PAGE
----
Senegal are on fire at the FIFA U-20 World Cup New Zealand 2015 and no one has burned brighter for their cause than flame-haired striker Mamadou Thiam. The African side got off to a tough start with a 3-0 loss to Portugal, but it was Thiam who lit the spark in their second outing, finding the net against Colombia in a 1-1 draw.
He then kept the flame alive in their 2-1 defeat of Qatar and Round of 16 success against Ukraine, before blazing with even more intensity in the quarter-finals, scoring the only goal to see off Uzbekistan 1-0.
The heat now looks set to rise with Brazil next up in the last four, but – away from the pitch at least – Thiam remains ice cool. "We're happy to be where we are," he explained to FIFA.com. "We've done the job we had to do and let's not take away from that, but honestly I don't look at what we've done as a big deal.
"We've already moved on and now we're focused on Brazil. There's a lot of expectation back home. We just want to do whatever's necessary to make the people in Senegal happy, and that means carrying on as we have."
Although Les Lionceaux (Lion cubs) may be concentrating on the future, it is harder to picture any team enjoying a more perfect baptism of fire thus far. No debutants have reached the U-20 World Cup semi-finals since Ghana in 1993, but Thiam is not surprised at all by his side's achievements.
"When you look at it, Senegal have only ever been to one senior World Cup and they reached the quarter-finals. We're made to do well in big competitions. It's true that we can take our time qualifying, but once we get through we don't do things by half measures."
Senegal proved that beyond doubt when they made their FIFA World Cup™ bow at Korea/Japan 2002, reducing the hopes of defending champions France to ashes in a 1-0 win. The result sent shockwaves around the world and not least in France itself, where Thiam was born and raised.
It was there too that he progressed from amateur football to the professional game, spending time at Red Star and Drancy before joining current club Dijon. "But my country is Senegal," he said. "That's where my roots are. In fact, I go there as much as I can, any time I get some spare time."
Not only does the No19 have his roots in Senegal, he boasts national team DNA as well, with his father Pape Idrissa Thiam having turned out for the Lions of Teranga as a player and his grandfather Abdoulaye Thiam having coached the side in 1963.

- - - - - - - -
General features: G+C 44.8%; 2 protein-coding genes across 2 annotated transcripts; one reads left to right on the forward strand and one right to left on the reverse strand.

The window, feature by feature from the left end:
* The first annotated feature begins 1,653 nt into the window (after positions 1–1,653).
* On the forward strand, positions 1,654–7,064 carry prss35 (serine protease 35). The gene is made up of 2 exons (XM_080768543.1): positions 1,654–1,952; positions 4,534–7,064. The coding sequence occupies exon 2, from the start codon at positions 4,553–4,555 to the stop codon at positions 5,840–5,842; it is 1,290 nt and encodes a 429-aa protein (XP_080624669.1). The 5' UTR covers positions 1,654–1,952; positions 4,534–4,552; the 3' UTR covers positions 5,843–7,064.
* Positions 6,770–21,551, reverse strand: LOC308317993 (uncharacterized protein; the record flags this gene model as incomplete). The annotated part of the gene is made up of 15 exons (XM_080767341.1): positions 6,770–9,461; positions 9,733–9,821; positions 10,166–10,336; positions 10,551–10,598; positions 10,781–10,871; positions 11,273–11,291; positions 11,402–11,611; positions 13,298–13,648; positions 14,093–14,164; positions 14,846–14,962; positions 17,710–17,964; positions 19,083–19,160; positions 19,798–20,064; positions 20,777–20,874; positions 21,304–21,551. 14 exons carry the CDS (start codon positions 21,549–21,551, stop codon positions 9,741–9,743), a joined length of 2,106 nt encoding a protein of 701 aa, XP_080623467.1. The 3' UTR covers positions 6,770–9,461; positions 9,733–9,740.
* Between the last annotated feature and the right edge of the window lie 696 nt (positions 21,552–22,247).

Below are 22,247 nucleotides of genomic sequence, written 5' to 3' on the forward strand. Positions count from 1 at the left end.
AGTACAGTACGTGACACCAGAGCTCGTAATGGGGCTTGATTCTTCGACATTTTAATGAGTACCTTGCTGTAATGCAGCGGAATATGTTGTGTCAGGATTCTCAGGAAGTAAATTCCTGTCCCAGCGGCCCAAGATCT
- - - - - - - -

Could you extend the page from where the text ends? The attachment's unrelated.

"We have football in our blood," said the youngest of the trio. "Actually, they were the first people I thought of, as well as my other grandfather, who's a sports journalist, when the final whistle blew at the end of our match with Uzbekistan."
Despite that lineage, Thiam's father did not want him to follow in his footsteps, and took a long time before letting his son pursuing a career in the game. "He was absolutely determined that I should study until I was 18," said Thiam. "I'm aware that you mustn't take education lightly, but I've only ever thought about football.
"I just couldn't help it. And he couldn't get in the way of that passion. As a result, I don't have any other option than to succeed. It's out of the question for me to disappoint him. But I think he's proud of me. In any case, he never misses a game."
At the moment, how could he? Thiam has been in superb form since the U-20 World Cup began, making a nuisance of himself across the forward line to help Senegal advance. His goal against Los Cafeteros was particularly impressive, Thiam losing his marker and dribbling past a pair of defenders before firing a calmly taken shot low into the corner.
And while his playing talents have grabbed a lot of attention, his bright orange hairstyle has caught the eye almost as much. "It's a bit of a nod to Gouye Gui, a very good friend of mine who's a wrestler and big star back home," he said. "He likes to dye his hair and I decided to do the same thing."
Of course, when Thiam decides on a course of action, nothing in the world can stop him – as his father would no doubt confirm. So, when the young forward insists he will settle for nothing less than the title in New Zealand, the rest of us should probably believe him. After all, anything else would be playing with fire.